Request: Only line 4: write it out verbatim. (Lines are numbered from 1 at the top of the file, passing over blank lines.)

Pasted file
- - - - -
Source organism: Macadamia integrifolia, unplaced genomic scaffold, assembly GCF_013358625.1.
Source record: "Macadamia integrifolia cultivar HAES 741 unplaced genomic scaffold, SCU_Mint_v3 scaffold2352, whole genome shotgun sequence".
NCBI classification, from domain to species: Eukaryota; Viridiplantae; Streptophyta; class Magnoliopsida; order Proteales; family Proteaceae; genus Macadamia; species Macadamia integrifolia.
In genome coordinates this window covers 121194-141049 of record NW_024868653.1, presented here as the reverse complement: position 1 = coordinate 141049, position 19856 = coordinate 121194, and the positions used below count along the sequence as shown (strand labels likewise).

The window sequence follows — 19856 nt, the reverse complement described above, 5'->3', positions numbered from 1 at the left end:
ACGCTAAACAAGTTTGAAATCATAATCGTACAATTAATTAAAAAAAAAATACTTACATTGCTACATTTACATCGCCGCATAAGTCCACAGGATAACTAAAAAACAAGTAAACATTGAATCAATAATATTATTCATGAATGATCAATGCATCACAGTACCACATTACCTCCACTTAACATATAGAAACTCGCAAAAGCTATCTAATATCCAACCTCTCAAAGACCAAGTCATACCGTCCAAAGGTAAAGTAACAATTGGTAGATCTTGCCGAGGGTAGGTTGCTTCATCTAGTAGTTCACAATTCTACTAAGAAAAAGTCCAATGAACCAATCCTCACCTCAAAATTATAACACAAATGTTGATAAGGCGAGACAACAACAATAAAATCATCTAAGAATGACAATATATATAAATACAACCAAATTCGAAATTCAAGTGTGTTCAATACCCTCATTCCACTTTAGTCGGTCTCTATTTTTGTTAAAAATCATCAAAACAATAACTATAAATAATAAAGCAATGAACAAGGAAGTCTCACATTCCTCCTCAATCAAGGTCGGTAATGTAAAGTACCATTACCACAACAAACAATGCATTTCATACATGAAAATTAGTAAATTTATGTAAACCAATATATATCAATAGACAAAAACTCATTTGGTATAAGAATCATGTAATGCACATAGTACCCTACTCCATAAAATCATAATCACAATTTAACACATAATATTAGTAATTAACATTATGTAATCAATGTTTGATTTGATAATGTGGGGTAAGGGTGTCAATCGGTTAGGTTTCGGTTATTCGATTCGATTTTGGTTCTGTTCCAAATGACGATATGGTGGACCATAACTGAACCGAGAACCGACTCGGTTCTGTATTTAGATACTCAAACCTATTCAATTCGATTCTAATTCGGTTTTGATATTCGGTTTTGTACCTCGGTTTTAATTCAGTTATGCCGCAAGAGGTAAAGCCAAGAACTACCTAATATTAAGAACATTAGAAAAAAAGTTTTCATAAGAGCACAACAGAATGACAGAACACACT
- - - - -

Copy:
In genome coordinates this window covers 121194-141049 of record NW_024868653.1, presented here as the reverse complement: position 1 = coordinate 141049, position 19856 = coordinate 121194, and the positions used below count along the sequence as shown (strand labels likewise).